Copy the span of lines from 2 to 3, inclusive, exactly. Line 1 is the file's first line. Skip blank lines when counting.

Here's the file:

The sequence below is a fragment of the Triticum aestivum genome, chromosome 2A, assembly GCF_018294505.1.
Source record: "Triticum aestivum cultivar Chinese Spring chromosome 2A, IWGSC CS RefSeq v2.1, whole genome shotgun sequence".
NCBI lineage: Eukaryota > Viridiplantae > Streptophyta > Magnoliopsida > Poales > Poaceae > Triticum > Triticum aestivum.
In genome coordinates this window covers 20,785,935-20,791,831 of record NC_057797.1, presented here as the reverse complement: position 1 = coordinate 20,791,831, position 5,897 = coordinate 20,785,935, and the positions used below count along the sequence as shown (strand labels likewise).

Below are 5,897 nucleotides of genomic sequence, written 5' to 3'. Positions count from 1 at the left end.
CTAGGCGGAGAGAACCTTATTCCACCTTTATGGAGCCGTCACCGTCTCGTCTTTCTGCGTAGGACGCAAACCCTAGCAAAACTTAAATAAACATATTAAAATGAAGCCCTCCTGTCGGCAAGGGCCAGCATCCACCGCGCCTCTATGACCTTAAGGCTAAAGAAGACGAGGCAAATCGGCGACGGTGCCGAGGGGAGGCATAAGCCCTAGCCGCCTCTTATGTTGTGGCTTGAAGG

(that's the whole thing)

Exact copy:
Source record: "Triticum aestivum cultivar Chinese Spring chromosome 2A, IWGSC CS RefSeq v2.1, whole genome shotgun sequence".
NCBI lineage: Eukaryota > Viridiplantae > Streptophyta > Magnoliopsida > Poales > Poaceae > Triticum > Triticum aestivum.